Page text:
Recently on the Big Island, a school locked its doors for a few days due to escalating racial tensions. It wasn't a traditional local conflict. The situation at Kealakehe High School in Kona had little to do with haoles at all. The conflict was between Micronesians and new immigrant groups from the Western Pacific on one side and Polynesian students on the other.
And not too long ago at a function at a high school in Honolulu, I discovered the conflict may not even be a racial one. I overheard two students teasing each other. They were teasing each other about who immigrated to the United States sooner - the old "FOB" (fresh off the boat) taunt. The retort was commendable: "I'm not FOB anymore."
So even though the conflict playing out throughout our schools is often labeled and discussed as a racial one, that label is too one-dimensional. During the heyday of "Kill Haole Day," whites from the Mainland were pretty new to the state's public school system. Forty years ago, there still weren't a lot of newcomers from the Mainland on Maui, aside from a few in remote parts of the island. And people remember how rough it was to be among the "hippies" in places at Makena and on the north shore.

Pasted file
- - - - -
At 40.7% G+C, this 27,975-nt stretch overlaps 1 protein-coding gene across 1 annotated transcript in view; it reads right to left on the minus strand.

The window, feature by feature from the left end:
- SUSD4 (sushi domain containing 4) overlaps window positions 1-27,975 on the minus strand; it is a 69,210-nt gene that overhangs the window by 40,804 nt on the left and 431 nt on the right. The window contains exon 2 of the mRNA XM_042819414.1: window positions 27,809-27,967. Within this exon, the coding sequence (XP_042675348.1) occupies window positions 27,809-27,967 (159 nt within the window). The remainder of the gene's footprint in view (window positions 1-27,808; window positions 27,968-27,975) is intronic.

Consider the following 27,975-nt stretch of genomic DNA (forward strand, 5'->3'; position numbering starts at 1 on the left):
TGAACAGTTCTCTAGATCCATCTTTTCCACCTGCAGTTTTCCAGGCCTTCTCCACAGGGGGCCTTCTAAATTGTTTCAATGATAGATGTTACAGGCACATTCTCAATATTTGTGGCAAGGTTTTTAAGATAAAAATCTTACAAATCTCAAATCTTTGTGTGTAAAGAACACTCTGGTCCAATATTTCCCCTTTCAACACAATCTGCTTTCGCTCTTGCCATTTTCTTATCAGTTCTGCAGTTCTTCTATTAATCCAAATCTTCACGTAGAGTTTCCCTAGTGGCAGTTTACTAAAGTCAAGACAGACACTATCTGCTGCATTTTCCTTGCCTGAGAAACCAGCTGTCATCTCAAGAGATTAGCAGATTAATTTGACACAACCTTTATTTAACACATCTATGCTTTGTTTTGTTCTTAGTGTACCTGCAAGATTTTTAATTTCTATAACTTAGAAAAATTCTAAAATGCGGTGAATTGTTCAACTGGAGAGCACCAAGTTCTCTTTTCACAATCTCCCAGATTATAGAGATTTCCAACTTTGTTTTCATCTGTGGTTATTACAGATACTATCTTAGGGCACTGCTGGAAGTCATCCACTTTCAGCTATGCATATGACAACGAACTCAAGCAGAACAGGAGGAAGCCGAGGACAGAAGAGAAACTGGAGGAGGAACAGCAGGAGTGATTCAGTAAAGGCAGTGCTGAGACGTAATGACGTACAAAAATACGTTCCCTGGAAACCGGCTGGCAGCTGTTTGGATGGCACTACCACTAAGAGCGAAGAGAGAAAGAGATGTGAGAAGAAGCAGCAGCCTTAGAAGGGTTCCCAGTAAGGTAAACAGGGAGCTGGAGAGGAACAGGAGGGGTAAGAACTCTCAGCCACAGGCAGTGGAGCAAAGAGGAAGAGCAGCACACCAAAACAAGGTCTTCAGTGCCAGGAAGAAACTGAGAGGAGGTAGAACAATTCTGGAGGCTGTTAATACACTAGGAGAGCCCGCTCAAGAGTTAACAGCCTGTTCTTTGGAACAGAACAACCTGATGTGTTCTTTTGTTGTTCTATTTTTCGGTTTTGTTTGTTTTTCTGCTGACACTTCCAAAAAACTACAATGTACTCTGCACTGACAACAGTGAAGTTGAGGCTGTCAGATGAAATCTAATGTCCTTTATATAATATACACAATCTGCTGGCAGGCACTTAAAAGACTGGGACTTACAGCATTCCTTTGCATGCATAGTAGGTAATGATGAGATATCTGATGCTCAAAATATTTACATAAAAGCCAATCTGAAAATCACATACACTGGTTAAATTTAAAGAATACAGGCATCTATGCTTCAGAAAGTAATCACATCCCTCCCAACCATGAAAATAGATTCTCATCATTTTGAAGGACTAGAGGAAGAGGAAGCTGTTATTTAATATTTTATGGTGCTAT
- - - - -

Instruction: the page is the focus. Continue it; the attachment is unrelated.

Times have certainly changed. With more and more Mainlanders moving to Maui, entire communities of newcomers are not uncommon. The racial composition of the student body at my own elementary school in Haiku is dramatically different from my school days.
Unfortunately, the clearest way to identify newcomers to the island is sometimes the person's ethnicity. Other times, as I saw in Honolulu, it's by one's accent. The conflict with haoles, Samoans, Micronesians or anybody else is a crude way of showing frustration with the changing times. It started with haoles and has moved on to the newest of the newcomers to the islands. So maybe it's not a racial conflict at all. Perhaps it's just a newcomer-versus-not-as-newcomer clash. And that's not new at all.